Strikingly, Modi is proving to be a far more responsible person in office than he appeared to be while campaigning during the 2014 general elections. All-out war is not his priority. Jingoism too is missing in his utterances. But we do expect him to take the battle into the Paki camp. The nation wants action. Too many of our soldiers have died while defending the nation’s borders. It is time to make Paki soldiers die for their country. Only then can we win the war. How to achieve this? Over to you, Mr. Prime Minister.
WHAT’s common between Cricket, Bangladesh, and Uri? No, I am not on any brain-addling drug binge, nor have I finally tipped over into the bonkerland. The thought occurred to me while watching the media talk-shows discussing the terror attack on Uri. War drums were sounded and bugles were blown. Short of rolling howitzers into the studios the media warriors yodeled war cries with the assiduity of true armchair patriots. Those sane, hesitant voices counseling cooler minds remained hesitant for fear of being dubbed anti-national. Actually, India is one place where you can easily be labeled a traitor and anti-national whether you aspire for the sobriquets or not. Hence the collective baying for the enemy’s blood.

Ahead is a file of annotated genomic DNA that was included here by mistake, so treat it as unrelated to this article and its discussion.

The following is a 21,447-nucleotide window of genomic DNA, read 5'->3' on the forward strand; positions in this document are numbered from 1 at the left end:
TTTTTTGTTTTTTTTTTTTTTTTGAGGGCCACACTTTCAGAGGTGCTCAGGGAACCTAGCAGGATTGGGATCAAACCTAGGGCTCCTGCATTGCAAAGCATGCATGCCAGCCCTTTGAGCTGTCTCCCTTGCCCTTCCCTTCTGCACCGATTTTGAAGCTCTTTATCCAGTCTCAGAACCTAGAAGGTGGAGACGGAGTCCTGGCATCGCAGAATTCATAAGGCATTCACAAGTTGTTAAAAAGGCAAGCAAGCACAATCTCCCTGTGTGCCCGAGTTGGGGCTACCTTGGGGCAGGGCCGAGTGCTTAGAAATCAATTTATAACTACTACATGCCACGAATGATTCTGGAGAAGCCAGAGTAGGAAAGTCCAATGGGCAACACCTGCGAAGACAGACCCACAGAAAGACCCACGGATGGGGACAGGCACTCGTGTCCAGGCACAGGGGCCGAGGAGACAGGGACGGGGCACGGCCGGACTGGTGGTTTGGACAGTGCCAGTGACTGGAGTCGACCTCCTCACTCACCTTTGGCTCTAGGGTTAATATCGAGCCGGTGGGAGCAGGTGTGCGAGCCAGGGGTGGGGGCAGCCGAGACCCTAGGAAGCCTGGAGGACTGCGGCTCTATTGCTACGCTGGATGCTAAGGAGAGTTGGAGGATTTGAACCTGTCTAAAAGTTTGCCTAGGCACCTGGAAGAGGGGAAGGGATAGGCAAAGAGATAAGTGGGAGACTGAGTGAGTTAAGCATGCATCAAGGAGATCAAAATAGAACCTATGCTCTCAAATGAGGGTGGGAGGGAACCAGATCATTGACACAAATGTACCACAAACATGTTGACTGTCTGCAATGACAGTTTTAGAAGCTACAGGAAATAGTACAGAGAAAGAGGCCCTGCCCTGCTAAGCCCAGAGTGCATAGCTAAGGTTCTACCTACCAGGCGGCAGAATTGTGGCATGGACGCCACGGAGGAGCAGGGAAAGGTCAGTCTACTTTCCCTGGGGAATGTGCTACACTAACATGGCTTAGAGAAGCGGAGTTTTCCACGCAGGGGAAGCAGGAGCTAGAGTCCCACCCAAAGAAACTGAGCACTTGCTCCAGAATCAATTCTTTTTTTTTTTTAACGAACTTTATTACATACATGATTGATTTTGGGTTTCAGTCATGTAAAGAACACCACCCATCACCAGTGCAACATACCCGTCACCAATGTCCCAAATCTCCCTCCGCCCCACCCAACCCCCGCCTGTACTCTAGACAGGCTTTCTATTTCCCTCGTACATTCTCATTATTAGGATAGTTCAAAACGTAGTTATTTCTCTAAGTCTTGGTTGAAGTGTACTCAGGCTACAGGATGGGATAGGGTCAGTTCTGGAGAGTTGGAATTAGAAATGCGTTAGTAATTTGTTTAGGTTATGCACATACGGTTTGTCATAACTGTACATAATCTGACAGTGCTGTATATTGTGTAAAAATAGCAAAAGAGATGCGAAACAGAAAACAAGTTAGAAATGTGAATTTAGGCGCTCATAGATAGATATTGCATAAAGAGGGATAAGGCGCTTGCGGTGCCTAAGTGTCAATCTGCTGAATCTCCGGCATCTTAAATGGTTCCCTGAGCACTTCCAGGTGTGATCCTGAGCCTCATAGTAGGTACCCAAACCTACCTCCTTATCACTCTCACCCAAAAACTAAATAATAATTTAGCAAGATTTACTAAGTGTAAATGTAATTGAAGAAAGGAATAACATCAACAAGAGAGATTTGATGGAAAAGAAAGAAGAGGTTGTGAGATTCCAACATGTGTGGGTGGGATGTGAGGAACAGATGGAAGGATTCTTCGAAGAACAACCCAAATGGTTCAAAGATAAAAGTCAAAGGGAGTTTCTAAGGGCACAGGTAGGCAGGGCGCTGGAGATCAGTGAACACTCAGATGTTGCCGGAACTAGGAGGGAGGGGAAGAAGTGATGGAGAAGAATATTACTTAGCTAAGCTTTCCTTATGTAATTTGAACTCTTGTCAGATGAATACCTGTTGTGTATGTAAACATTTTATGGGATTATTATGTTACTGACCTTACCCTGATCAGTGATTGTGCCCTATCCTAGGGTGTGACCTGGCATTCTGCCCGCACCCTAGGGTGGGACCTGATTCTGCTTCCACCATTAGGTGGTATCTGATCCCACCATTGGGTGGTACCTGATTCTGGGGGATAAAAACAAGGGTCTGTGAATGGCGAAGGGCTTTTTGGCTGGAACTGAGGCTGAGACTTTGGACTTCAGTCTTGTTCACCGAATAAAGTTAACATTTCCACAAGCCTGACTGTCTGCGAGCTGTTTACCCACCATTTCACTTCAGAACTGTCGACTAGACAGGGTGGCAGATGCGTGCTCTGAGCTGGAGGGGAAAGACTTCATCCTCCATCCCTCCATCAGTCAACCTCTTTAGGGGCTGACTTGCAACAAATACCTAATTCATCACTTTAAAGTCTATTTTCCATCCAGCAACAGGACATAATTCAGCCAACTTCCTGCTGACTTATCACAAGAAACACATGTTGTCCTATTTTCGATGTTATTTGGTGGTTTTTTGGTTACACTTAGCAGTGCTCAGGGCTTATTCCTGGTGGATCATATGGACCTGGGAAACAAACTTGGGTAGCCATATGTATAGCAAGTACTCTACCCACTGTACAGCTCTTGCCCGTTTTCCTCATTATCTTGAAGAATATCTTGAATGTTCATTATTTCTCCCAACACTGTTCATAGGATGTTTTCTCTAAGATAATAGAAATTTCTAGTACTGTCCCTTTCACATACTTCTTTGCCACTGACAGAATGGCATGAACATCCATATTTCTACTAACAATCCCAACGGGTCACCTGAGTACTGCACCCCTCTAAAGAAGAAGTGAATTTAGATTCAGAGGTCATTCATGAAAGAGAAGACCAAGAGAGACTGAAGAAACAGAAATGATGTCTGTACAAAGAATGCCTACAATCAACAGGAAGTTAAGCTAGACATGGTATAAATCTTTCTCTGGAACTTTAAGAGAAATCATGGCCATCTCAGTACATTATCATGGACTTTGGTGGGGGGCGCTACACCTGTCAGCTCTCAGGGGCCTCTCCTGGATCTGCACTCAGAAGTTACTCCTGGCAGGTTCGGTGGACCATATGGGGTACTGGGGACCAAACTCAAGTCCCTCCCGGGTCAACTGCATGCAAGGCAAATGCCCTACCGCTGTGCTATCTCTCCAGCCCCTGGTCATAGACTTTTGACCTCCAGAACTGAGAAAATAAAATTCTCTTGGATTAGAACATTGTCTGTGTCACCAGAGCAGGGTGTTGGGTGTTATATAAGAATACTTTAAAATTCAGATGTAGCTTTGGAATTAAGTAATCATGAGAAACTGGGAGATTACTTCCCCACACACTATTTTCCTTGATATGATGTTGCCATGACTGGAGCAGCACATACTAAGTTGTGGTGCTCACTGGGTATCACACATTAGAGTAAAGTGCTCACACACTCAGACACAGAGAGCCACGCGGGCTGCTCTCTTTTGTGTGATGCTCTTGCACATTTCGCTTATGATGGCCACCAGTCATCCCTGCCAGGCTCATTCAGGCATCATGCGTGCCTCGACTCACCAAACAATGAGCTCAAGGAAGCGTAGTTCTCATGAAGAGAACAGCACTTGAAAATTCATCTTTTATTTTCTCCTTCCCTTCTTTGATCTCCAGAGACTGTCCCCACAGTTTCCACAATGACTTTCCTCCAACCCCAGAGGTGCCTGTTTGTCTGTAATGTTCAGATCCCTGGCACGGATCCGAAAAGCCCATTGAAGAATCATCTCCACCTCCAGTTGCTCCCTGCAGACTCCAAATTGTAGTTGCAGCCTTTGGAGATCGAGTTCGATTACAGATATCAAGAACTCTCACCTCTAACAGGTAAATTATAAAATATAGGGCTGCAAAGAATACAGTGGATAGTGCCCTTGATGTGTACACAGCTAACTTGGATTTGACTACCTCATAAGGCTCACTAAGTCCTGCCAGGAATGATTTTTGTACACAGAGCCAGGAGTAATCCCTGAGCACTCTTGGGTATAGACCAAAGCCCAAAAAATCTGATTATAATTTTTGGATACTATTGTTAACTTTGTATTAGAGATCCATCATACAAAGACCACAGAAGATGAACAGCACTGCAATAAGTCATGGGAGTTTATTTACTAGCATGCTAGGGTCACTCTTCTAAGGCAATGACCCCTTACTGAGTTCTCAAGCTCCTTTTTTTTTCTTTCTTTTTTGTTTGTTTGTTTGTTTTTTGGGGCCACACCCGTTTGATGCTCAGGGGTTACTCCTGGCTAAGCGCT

Before you start wagging your finger at me let me admit that the Uri outrage was as outrageous, if not more, as the Pathankot attack, the 26/11, or the Parliament attack, or… well, I must have made the point by now. Of course, when the Congress was in power, the BJP and its sister outfits had gone into patriotic overdrive. 56” chests were thumped, bangles were offered, and generally the ‘inaction’ was berated. Now it is the turn of the Congress to pay back in the same coin, but they do not have the necessary histrionic talent. Not that they aren’t expressing outrage over the Modi Government’s inaction. They are! But the language is not as colorful. The histrionics a bit too underwhelming.
Now, the moot question is whether the Modi Government has erred in not sending in the army to Islamabad and spanking sense into the rogue Pak Army Generals there? Isn’t Mr. Modi incensed over thumbing of the nose by that rat across the border, which we let out of our clutches during Mr. Vajpayee’s regime, which should have been squashed and thrown into the nearest trash-bin by now? I am sure, he must be truly incensed. But, perhaps, he is learning hands-on that you cannot spank Paki Generals, no matter how roguish they are, by casually sauntering across the border. Because you just cannot saunter across the border just like that. They too have guys with broad chests and armed to the teeth too.